As Jim Fisch's liner notes state, Smokin' at the Half Note finds Montgomery's career at "a crossroads", his guitar skirting between the more hard-boiled impressions of his past and the wine-colored pop flirtations of his future. If the added tracks aren't necessarily revelatory, they at least flesh out an accurate picture of the record's conception, reinforcing its prominent stature in the racks of any jazz collection.

9
Music


Books


Film


Television


Recent
Books

Memoir 'Rust' Wrestles with the Myth of the American Dream

Eliese Colette Goldbach's memoir, Rust: A Memoir of Steel and Grit, is the story of one descending into the depths of The American Dream and emerging with flecks of graphite dust on her cheeks, a master's degree in her hands, and a few new friends.

Books

'Indian Sun: The Life and Music of Ravi Shankar' (excerpt)

Ravi Shankar was bemused by the Beatles, Rolling Stones, the Yardbirds and other bands using the sitar in rock music. Enjoy this excerpt of Indian Sun, by Oliver Craske (who worked with Shankar on his 1997 autobiography), courtesy of Hachette Books.

Oliver Craske
Music

The Strokes Phone It In (Again) on 'The New Abnormal'

The Strokes' The New Abnormal is an unabashedly uninspired promotional item for their upcoming world tour.

Music

"I'm an Audience Member, Playing This Music for Us": An Interview With Keller Williams

Veteran musician Keller Williams discusses his special relationship with the Keels, their third album together, Speed, and what he learned from following the Grateful Dead.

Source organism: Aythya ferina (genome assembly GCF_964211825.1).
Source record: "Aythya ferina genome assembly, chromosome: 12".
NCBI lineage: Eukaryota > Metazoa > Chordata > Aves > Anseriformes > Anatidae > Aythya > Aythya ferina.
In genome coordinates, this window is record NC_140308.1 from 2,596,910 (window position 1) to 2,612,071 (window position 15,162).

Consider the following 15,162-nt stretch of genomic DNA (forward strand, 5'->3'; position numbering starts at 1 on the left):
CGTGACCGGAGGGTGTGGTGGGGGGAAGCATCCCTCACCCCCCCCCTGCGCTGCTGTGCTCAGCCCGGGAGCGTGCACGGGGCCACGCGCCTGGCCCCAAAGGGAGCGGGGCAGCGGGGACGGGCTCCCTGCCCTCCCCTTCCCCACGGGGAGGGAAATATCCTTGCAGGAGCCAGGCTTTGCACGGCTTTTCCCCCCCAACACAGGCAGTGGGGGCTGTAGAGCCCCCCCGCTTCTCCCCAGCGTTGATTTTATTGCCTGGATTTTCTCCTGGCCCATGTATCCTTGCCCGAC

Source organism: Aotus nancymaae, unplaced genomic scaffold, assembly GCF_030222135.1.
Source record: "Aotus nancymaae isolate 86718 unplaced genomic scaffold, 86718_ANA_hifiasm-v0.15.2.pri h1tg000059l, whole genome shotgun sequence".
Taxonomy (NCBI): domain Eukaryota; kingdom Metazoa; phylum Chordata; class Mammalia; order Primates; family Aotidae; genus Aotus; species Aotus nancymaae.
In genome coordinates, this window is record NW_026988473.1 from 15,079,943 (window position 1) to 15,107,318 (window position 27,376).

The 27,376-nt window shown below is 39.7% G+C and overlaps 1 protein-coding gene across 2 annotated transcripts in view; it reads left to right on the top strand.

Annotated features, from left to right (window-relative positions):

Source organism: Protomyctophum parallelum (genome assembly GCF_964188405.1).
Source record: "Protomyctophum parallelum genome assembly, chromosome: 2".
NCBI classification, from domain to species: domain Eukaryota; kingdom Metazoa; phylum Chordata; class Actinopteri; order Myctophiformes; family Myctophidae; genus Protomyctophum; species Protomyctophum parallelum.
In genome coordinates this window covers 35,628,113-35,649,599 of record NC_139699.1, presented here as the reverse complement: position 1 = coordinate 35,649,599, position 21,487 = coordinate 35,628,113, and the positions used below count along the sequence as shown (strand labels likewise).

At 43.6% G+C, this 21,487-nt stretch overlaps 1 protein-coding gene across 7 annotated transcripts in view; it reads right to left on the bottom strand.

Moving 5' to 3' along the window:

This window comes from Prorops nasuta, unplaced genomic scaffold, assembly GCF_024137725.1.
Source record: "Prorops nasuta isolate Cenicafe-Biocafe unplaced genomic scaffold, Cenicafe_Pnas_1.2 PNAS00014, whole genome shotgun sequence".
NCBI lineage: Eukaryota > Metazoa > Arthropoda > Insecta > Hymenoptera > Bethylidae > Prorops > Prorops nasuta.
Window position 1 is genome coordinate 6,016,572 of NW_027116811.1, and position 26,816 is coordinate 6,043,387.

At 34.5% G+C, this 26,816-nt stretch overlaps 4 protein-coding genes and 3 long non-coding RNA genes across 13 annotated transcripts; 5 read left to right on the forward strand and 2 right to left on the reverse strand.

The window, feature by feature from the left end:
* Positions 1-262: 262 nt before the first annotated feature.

Books

Shintaro Kago's 'Dementia 21' Showcases Surrealist Manga

As much as I admire Shintaro Kago's oddness as a writer, his artistic pen is even sharper (but not without problems) as evident in Dementia 21.

Music

Adrian Younge and Ali Shaheed Muhammad Proclaim 'Jazz Is Dead!' Long Live Jazz!

Adrian Younge and Ali Shaheed Muhammad bring their live collaborative efforts with jazz veterans to recorded life with Jazz Is Dead 001, a taste of more music to come.

Film

"I'll See You Later": Repetition and Time in Almodóvar's 'All About My Mother'

There are mythical moments in Almodóvar's All About My Mother. We are meant to register repetition in the story as something wonderfully strange, a connection across the chasm of impossibility.

Music

Electropop's CMON Feel the Noise on 'Confusing Mix of Nations'

Pop duo CMON mix and match contemporary and retro influences to craft the dark dance-pop on Confusing Mix of Nations.

Music

'Harmony' Is About As Bill Frisell As a Bill Frisell Recording Can Be

Bill Frisell's debut on Blue Note Records is a gentle recording featuring a few oddball gems, particularly when he digs into the standard repertoire with Petra Haden's voice out front.

Music

The 50 Best Post-Punk Albums Ever: Part 4, James Chance to the Pop Group

This week we are celebrating the best post-punk albums of all-time and today we have part four with Talking Heads, the Fall, Devo and more.

Music

Raye Zaragoza's "Fight Like a Girl" Shatters the Idea of What Women Can and Can't Do (premiere)

Singer-songwriter and activist Raye Zaragoza's new single, "Fight Like a Girl", is an empowering anthem for intersectional feminism, encouraging resilience amongst all women.

Reviews
Collapse Expand Reviews

Features
Collapse Expand Features
PM Picks
Collapse Expand Pm Picks

© 1999-2020 PopMatters.com. All rights reserved.
PopMatters is wholly independent, women-owned and operated.